- Generally, over-engineering isn’t a smart practise. However as recent events have shown us when it comes to a medical crisis, it’s the safest strategy.
- When it comes to the solutions they pursue, most organisations have set goals. They choose not to compensate for the over-engineering of unnecessary functionality in solutions. Medical supplies, facilities, and staffing are places where over-engineering, particularly during a second or third) wave, will be a welcome surprise during a pandemic.
Personal protective equipment was in short supply at the onset of the pandemic. It would have been preferable for most medical clinics, nursing homes, hospitals, and companies to deal with an over-engineering or over-stock crisis. It wouldn’t be different going into the second wave of COVID-19. It would be welcome to have an excess stock of antibacterial materials, gloves, gowns, shoe protectors, masks, face shields, and other personal security equipment.
- When it is available and designed with an intended intent in mind, technology is a great thing. Critical supply shortages of goods such as ventilators, sterilisation equipment, and other health technology such as 3D printers for producing equipment have been reported in this pandemic and are vital for sustaining life.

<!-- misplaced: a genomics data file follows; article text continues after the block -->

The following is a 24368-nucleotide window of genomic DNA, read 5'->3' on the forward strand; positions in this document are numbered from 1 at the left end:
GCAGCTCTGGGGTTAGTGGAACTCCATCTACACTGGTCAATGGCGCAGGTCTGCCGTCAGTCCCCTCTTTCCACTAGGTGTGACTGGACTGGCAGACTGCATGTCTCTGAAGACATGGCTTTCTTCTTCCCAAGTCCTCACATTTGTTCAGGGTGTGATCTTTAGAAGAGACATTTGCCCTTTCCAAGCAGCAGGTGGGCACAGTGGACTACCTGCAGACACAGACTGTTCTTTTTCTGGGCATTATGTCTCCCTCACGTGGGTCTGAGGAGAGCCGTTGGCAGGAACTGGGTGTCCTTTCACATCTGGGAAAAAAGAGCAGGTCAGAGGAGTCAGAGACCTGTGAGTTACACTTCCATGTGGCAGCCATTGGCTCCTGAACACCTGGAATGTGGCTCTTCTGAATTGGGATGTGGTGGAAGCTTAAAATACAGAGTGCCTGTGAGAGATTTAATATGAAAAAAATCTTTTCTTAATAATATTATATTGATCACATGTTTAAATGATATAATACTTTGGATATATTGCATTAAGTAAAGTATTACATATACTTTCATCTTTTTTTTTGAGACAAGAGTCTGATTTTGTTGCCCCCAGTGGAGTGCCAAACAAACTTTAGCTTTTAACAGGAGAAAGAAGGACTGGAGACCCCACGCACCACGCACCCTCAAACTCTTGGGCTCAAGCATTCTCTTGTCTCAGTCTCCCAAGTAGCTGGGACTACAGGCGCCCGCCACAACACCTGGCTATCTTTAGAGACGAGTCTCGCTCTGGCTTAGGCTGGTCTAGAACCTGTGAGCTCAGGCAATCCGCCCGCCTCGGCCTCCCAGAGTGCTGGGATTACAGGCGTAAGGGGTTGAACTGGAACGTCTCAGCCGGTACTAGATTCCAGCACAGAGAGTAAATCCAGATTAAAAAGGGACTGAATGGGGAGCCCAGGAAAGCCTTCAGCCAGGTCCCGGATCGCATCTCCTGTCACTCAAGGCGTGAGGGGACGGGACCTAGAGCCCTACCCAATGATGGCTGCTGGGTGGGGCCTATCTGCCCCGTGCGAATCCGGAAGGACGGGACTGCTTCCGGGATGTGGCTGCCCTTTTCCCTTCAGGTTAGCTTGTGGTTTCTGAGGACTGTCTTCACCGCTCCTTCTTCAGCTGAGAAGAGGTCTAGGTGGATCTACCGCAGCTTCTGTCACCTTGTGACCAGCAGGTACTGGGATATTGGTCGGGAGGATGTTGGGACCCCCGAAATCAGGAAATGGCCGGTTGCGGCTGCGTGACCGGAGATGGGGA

- Outdated or under-engineered equipment is a nightmare for a medical professional. Although it might be a nice-to-have to over-engineer these kinds of technology, it is easier to have it than you wish.
- This especially applies to technology for dealing with microscopic particles or microorganisms. Technologies that help health care practitioners capture, interpret and report results on a wide scale from patient evaluations are also valid.
In the battle against the pandemic, most people remember direct frontline employees, but few think about the position of other professionals, such as project managers. In the battle against a medical crisis like COVID-19, these are some of the most important but least-recognized.
Project managers help find holes in the service and supply chain, resolve problems in leadership, and identify deficiencies in frontline personnel. In order to get ahead of the next crisis, they are also active in designing preparation strategies.
These leaders will help minimise risk, together with medical practitioners at all levels, and determine the best solutions to cope with the next crisis and ways to deal with the current one. Read More From Source